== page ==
WPP blasts TNS for lack of disclosure

LONDON - WPP Group has hit out at TNS, saying that the information the market research firm has agreed to handover is not the same information given to merger partner GfK.

WPP's complaints are in response to TNS's announcement to the media yesterday that it was opening its books to the company, which could lead to a third bid from Sir Martin Sorrell's WPP Group in excess of £1bn.

However, WPP say this is not the case. The marketing services giant says that GfK has received preferential treatment despite the fact that the German firm could initiate a takeover, rather than a merger.

GfK's largest shareholder, GfK-Nurnberg e.V, would be the biggest shareholder in a merged TNS-GfK company, with a holding of 28.7%.

In a statement, WPP said: "TNS has stated that it will be providing WPP with certain information that was provided to GfK-Nurnberg e.V. GfK's controlling shareholder.

"This is on the basis that GfK Verein is treated as a potential offeror for TNS because it could end up in control of TNS (for the purposes of the City Code on Takeovers and Mergers) following completion of its proposed merger with GfK.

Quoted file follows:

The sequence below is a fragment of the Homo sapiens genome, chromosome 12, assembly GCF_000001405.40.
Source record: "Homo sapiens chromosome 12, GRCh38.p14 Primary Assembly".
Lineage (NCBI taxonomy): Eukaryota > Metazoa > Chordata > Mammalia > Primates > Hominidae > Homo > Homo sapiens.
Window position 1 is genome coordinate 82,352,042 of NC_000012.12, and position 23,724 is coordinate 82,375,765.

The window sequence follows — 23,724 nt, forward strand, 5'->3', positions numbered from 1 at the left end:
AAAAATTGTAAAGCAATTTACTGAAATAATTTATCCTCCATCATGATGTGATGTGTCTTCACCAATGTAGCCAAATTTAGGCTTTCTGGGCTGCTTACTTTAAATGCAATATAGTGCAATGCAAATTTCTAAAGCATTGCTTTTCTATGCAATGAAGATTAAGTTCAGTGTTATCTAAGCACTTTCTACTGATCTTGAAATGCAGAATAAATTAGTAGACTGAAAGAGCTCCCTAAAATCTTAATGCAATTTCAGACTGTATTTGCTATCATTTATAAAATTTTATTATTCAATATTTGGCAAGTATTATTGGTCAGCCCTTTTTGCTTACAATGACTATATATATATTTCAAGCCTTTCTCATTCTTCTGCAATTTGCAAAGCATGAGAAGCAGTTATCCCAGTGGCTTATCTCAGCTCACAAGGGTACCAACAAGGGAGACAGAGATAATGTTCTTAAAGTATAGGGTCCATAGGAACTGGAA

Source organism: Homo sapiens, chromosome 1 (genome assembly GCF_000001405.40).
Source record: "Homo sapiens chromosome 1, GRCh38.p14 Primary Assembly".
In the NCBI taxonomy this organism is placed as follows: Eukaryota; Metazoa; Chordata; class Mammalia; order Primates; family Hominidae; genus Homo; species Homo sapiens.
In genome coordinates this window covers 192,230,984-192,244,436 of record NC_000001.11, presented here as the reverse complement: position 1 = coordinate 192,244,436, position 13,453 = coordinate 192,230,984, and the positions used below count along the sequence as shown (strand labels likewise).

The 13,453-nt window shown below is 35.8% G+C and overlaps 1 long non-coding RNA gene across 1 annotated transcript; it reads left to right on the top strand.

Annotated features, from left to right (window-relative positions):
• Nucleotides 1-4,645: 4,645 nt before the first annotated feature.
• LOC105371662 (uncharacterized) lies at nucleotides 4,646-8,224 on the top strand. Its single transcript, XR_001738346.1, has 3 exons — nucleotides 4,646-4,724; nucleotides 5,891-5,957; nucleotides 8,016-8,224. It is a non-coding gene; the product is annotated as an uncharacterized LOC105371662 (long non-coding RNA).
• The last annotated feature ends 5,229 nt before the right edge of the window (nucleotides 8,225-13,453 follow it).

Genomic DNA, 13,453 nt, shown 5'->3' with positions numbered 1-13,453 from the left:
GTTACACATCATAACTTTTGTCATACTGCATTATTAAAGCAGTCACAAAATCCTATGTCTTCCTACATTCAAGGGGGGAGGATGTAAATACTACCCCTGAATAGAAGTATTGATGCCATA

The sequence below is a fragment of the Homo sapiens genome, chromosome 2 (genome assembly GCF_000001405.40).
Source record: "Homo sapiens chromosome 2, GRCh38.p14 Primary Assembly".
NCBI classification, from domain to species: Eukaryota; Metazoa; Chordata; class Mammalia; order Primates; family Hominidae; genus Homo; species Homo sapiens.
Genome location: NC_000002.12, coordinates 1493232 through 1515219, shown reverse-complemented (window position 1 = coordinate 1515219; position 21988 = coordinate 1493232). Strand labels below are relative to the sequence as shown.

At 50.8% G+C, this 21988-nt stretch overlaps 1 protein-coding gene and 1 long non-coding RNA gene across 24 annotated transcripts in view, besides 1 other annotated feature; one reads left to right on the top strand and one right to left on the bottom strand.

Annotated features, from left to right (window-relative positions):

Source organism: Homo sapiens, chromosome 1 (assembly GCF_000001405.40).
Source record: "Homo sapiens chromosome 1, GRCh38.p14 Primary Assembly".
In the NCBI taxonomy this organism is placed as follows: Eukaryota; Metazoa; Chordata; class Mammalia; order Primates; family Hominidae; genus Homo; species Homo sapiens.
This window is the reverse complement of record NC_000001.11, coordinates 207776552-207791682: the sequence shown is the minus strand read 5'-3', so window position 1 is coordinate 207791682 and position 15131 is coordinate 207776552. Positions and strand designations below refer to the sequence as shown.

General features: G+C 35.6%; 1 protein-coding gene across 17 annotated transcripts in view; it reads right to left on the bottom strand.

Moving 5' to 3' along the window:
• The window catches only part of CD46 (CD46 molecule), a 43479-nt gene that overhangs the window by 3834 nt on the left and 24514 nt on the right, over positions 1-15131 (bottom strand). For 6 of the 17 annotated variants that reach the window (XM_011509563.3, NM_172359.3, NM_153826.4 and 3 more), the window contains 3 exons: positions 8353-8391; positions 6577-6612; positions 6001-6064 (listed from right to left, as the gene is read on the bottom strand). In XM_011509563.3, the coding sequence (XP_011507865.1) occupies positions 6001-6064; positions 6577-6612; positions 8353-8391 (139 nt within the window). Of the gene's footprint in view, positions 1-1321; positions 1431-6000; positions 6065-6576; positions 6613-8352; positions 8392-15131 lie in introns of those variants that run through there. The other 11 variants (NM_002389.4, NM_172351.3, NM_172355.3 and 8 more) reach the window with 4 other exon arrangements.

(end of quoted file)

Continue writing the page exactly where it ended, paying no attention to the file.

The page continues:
"TNS has not stated that it will provide WPP with the same information that it has provided to GfK.

"WPP understands this is on the basis that, notwithstanding it is expressly stated in the announcement by TNS on June 3 2008 that GfK is free to work on a possible offer in respect of TNS and is entitled to use the information provided to it by TNS for this purpose, GfK is not in fact a potential offeror for TNS."

WPP added that it is a bona fide potential offeror for TNS and, in the interests of TNS shareholders, the TNS board should accept that all the information already provided by TNS to GfK should be given equally and promptly to WPP.

TNS shareholders and GfK shareholders will each hold approximately 50% of the share capital of TNS following completion of the proposed merger.

The exchange of words between WPP and TNS follows an attack by Sorrell on the potential TNS-GfK merger, after it emerged that the deal could face an EU probe. He accused the companies of having not "done their market research".

Sorrell also reiterated his claim that a merger between TNS and GfK would result in job losses: "As a result of this it makes the synergy and margin targets seem less realisable.

"More jobs will have to go in the UK, France and Germany if they want to achieve them.

"A premium bid in markets like these has tremendous appeal, more than waiting for TNS management to deliver synergies in three years time."